And again, doesn’t matter whether they were diseased, you know, in you with who were living on Cariboo and s.L Meat and then and famine and or whether they were misi in Africa living off the, you know, the meat, milk and blood from the cattle that they heard or they were agrarian populations or wherever they lived, whenever they transition to Western diet and lifestyle. 

You see this explosion in obesity and diabetes and the numbers, particularly in diabetes, are stunning. I mean, you have populations, First Nations, people in Canada, where in the 1950s diabetes was almost impossible to find. 

And today one in two adults is diabetic. In the US, you go back to the 19th century, as I do in my book. You’ve got popular. You’ve got to hospital records where, you know, year after year they don’t diagnose a single case of diabetes, despite it being a pretty clear diagnosis and when they were very familiar with. And today, one in eleven Americans had diabetes. Middle Eastern populations were one in five have diabetes. Stunning, stunning numbers. And so the question is, what’s causing it? That’s the crime. And then the argument I make in the book is that sugar why used to be the prime suspect when these epidemics arose. Invariably when these epidemics arose, somebody will say, what if it’s sugar? Because they notice that they tend to follow upon recent increases in sugar and sugary beverage consumption. And yet we got to this point by the 1980s where we saw it as a sort of harmless, benign pause that refreshes. And so that’s that’s what I’m trying to do with this book, is say, you know, let’s get back to this question of why it was and should still be the prime suspect. And then I point out that not only is it at the scene of the crime in every population when these epidemics occur, but it’s also at the scene of the crime in the body where researchers studying diabetes and obesity in particular, there’s a condition called insulin resistance. So we secrete the hormone insulin in response to the carbohydrate content, the carbohydrates we eat. And one of its primary roles is to help us take up the blood sugar as it’s rising and burn it for fuel and type two diabetes, which is the common form of the disease. Ninety five percent of the ninety five percent of all cases are type two and that associate with obesity. And the conventional thinking is it’s caused by obesity. Sensi association is so close, but that’s a disorder of insulin resistance and insulin resistance is thought to start with and buy in from the resistance. I mean, your body’s cells are resistant to the action of this influence. You have to secrete more insulin to do the same job. And that’s thought to start in the liver.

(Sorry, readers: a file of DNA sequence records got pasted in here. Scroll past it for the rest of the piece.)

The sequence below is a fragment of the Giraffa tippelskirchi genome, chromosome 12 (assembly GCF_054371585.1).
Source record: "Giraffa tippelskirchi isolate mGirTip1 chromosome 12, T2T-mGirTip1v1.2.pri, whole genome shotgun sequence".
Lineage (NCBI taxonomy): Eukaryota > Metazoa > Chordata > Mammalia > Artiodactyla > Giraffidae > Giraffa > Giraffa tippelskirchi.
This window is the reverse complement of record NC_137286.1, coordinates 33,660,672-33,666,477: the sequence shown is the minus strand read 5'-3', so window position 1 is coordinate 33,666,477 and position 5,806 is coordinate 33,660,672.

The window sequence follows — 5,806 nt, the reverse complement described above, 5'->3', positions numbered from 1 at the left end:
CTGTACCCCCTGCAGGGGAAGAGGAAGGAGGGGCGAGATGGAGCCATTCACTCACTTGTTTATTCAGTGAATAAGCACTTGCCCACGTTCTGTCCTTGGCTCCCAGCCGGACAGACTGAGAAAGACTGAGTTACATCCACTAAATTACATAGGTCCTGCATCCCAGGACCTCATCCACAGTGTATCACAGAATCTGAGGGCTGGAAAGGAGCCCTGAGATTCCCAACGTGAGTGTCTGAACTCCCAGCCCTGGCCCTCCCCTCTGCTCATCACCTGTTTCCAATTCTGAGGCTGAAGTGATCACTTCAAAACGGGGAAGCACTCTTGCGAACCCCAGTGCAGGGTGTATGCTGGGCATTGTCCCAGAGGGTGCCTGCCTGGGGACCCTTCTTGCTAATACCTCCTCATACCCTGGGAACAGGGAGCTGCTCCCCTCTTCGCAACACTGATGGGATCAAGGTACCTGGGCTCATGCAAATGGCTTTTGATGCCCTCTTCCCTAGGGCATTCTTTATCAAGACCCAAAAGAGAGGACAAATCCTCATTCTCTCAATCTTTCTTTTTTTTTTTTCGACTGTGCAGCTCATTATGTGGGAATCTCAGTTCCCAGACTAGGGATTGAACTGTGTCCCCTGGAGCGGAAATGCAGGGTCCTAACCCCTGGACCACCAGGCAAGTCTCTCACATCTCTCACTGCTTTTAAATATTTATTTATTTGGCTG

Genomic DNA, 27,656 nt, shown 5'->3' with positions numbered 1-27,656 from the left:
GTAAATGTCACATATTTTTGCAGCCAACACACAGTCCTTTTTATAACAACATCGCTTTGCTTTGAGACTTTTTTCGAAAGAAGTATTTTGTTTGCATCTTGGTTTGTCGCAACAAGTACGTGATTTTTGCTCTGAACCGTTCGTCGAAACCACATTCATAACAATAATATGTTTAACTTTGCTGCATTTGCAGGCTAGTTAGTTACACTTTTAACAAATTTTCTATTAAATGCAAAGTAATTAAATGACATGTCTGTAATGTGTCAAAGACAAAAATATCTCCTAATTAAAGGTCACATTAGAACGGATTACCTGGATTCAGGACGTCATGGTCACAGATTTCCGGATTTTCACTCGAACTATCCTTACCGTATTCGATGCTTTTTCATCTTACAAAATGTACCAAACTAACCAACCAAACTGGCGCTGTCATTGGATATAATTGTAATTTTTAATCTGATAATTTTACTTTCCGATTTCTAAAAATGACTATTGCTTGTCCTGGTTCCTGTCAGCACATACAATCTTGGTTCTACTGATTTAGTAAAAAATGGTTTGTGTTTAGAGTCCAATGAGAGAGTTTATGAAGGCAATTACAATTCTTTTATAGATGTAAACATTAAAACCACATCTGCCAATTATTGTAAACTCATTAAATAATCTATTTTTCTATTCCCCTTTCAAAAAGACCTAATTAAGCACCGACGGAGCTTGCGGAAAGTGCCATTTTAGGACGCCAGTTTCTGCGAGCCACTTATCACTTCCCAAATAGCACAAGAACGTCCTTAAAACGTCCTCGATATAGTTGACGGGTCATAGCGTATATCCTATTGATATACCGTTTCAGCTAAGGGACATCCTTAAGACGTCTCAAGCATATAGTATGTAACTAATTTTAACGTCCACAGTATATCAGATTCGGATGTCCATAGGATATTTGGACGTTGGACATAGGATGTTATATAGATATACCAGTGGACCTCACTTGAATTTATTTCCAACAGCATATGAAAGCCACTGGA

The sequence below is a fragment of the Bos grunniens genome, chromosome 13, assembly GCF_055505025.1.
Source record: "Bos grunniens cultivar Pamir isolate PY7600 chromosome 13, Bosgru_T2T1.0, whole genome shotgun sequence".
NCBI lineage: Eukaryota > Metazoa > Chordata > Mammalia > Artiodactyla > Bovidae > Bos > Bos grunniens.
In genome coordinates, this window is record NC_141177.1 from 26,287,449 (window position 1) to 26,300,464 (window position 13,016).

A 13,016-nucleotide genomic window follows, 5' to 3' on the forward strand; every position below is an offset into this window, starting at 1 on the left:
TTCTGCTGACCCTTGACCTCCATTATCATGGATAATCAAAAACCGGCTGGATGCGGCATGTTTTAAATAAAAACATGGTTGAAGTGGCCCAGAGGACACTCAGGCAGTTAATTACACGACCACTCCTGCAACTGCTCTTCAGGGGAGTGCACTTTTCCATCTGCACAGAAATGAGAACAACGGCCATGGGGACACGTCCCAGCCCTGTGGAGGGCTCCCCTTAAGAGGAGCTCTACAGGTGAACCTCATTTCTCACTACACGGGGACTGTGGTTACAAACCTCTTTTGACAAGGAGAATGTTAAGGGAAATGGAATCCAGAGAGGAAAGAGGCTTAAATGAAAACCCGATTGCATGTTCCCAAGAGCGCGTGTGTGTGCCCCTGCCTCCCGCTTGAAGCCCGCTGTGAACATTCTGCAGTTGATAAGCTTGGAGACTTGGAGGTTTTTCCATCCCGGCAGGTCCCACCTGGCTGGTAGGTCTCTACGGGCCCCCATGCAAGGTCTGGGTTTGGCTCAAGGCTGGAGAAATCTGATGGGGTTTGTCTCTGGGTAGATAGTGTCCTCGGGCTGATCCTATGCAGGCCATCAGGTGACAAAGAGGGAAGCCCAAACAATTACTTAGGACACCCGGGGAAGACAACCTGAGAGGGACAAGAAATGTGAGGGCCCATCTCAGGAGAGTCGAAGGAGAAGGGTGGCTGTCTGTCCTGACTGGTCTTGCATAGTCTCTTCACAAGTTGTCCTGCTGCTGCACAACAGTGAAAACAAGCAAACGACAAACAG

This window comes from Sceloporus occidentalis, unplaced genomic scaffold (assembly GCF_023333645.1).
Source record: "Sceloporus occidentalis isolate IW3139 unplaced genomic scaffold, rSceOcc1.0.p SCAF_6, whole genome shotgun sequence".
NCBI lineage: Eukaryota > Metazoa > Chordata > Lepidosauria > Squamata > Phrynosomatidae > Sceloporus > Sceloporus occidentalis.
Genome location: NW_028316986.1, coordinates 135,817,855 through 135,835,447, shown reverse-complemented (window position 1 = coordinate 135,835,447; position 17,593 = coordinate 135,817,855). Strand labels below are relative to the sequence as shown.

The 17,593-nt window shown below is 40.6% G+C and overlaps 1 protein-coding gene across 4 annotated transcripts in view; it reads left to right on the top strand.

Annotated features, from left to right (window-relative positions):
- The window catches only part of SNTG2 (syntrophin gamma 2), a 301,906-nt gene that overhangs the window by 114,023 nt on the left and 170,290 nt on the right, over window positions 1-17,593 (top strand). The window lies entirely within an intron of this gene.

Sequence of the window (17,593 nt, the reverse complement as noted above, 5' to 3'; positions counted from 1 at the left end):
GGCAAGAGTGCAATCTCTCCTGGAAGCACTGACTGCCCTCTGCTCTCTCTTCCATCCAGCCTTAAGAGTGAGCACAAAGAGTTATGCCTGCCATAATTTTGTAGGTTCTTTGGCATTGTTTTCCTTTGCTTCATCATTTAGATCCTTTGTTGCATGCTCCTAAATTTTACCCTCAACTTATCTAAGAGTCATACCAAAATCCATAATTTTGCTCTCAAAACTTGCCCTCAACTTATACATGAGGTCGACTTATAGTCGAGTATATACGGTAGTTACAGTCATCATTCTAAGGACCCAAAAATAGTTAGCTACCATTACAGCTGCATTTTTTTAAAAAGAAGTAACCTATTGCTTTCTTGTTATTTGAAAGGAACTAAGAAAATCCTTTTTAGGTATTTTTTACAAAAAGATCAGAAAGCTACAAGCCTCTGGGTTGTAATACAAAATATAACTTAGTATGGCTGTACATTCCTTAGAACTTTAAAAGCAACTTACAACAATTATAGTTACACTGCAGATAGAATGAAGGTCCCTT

And we all know that correlation isn’t causation. How do we know that the increase in diabetes was a result of an increase in sugar, per say, rather than an increase in calories over rocks? It seems like the two are together. 

Yeah, and we don’t, although. We can find populations in the literature. And I point this out, my books, where you have these massive increases in obesity at least, and often diabetes in association with extreme poverty and even malnutrition. So populations where, for instance, the children are malnourished and stunted and mothers or women in the population are obese. And the men have high levels of diabetes. 

And so you would I asked myself and I don’t know why the community does. I mean, I discuss it in my books and I can tell you why, but it still mystifies me. If you’ve got starving children, there’s a pretty good chance that the mothers are not eating superfluous calories that they don’t need. Right. 

Because in general, mothers will sacrifice anything to make sure that their kids get enough. 

Yeah. They didn’t. We wouldn’t be here. 

Cancer race would have died out during famines. This would be a and in fact, you know, we know that the biology of a mother, you know, mothers put on fat when they get pregnant so that if they give birth to the child during the famine, they have fuel available on their bodies so that they can still nurse those infants. So you can, in effect, disassociate these obesity and diabetes epidemics in some populations from however you would want to describe, define excess calories if you wanted to design the perfect experiment to prove or falsify this hypothesis. 

What would it look like? And why hasn’t it been done yet? 

But we do want to design and we have been working on designing the low perfection is virtually effectively impossible to achieve in science outside of mathematics.